We should probably note that Turkey (and a few other nations) deny the term Genocide, although not the fact. They claim that the term is inapplicable because they didn’t plan on killing all those people. I have a low opinion of nation-states using incompetence as a defense, but that’s what it is.

From The Federalist:

April 24 marks the centennial of the Armenian Genocide, a massive tragedy that brutally snuffed out the lives of up to 1.5 million Armenian Christians in the Ottoman Empire.

It was a systematic attempt to exterminate an entire race of people. And now, on the one hundredth commemoration, President Obama joins those who deny it byrefusing to call it was it was: genocide. This is the seventh time he’s retracted his 2008 election-year promise that if elected he would recognize the Armenian genocide.

As the granddaughter of genocide survivors, it’s personal for me, and I grew up knowing all about it. But too few people today are even aware of what took place in that part of the world exactly 100 years ago.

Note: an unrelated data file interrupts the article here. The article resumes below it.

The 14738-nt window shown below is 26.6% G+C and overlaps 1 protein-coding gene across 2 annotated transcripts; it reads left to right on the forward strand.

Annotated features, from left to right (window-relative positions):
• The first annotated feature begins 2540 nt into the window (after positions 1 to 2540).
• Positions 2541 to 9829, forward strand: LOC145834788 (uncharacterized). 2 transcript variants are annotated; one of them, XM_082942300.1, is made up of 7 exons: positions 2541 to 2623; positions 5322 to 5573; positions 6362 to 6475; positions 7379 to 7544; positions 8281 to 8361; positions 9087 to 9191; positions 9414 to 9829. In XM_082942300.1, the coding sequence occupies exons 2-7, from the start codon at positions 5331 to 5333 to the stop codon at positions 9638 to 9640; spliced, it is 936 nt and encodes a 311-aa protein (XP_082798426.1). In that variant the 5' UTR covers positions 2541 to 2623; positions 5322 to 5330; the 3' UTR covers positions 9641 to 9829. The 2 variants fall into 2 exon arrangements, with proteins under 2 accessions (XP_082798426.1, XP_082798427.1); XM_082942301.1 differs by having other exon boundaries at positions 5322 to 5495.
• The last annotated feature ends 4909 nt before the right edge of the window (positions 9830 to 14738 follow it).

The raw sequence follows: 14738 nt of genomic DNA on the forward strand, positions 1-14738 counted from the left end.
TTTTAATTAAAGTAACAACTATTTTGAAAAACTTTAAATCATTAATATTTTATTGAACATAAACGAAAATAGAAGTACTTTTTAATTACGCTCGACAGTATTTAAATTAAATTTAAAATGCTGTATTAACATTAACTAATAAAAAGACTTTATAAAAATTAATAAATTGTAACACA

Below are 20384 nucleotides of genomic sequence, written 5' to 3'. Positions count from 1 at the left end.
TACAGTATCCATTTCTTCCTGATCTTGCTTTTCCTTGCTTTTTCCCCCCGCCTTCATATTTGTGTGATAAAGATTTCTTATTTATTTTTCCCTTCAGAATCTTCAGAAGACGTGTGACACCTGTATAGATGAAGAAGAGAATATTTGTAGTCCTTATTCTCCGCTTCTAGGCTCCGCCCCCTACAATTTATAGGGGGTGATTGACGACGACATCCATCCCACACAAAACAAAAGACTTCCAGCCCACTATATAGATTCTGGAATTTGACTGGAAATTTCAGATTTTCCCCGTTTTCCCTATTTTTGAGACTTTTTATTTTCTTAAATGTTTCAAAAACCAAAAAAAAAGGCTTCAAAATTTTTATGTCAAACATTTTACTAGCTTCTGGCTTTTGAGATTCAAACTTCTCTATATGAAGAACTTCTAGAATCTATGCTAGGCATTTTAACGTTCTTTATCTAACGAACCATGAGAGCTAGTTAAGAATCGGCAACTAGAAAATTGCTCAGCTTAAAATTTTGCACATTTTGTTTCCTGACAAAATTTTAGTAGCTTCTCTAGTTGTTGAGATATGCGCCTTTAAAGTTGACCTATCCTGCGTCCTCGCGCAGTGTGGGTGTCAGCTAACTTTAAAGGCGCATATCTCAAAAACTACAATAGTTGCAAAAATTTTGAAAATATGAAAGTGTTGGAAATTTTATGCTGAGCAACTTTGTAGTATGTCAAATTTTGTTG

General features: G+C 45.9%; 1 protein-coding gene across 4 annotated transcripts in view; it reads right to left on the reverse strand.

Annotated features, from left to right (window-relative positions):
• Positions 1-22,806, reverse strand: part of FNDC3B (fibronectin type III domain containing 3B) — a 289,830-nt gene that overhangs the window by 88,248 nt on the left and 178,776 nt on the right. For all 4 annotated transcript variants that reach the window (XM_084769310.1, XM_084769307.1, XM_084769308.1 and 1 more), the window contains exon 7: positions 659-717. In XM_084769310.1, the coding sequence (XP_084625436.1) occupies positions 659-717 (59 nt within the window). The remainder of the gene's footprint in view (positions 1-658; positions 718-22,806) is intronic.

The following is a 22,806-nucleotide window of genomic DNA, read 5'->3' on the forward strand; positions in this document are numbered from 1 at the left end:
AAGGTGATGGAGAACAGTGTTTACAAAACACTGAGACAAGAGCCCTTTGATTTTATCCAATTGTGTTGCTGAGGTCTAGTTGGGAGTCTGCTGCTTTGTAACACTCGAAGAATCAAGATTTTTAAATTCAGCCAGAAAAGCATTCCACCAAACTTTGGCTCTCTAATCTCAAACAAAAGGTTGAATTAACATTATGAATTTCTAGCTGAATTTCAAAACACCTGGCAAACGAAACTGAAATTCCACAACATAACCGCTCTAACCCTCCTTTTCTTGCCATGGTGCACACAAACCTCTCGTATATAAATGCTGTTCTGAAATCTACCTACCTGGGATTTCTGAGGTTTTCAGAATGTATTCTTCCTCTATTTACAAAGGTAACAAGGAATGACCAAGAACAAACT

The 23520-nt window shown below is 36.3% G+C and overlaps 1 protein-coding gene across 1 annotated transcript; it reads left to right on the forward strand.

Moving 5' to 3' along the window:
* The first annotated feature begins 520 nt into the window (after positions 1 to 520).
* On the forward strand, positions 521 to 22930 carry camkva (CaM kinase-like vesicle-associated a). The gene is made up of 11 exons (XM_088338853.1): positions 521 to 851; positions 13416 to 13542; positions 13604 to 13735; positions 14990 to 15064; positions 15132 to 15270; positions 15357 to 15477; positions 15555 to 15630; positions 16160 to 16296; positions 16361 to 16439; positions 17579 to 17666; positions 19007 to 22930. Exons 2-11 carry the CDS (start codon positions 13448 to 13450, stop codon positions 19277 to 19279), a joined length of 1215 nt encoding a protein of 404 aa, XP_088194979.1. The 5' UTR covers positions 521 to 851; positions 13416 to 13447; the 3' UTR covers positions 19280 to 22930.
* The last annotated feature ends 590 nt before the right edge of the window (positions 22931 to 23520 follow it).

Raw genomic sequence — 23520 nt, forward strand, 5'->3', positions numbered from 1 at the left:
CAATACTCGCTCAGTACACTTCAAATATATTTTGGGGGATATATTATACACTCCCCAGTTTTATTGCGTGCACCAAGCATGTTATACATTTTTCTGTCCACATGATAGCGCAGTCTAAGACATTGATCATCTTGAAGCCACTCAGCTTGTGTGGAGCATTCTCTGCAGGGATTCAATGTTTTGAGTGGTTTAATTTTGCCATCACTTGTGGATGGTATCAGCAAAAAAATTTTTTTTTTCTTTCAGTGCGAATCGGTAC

Unfortunately, as philosopher George Santayana noted, those who cannot remember the past are condemned to repeat it. We can see today how the calamity that befell the Armenians 100 years ago seems to be repeating itself in the wholesale slaughter of Christians in the Middle East by ISIS and other terrorist groups. So I’d like to offer a bit of a primer on the Armenian Genocide.

What Happened?

About 1.5 million Armenian Christians were systematically slaughtered by the government of the Ottoman Empire. It was jumpstarted on April 24, 1915, when hundreds of Armenian community leaders and intellectuals were rounded up in Constantinople, arrested, and killed.

Young Armenian women who were not raped and killed could end up Islamified and taken in as wives or concubines.

The goal was to exterminate every Armenian Christian, whether child, woman, or man. The killings themselves often included all manner of butchery, torture, and humiliation. My grandmother lamented the crucifixion of her father, who was known in the village as a holy man.

Another part of this extermination program involved deportations that forced Armenians out of their homes and basically put them on death marches into the Syrian Desert. Many died of starvation and exhaustion on these caravans. Others succumbed to diseases like typhus in lice-infested camp conditions. Young Armenian women who were not raped and killed could end up Islamified and taken in as wives or concubines. My grandmother’s younger sister was taken into a harem.

Some of the most harrowing accounts of the murders are included in the extraordinary memoirs of the survivor Bishop Grigoris Balakian, entitled “Armenian Golgotha.” For in depth documentation of the genocide online, I recommend this website.

Continue reading What You Should Know About The Armenian Genocide.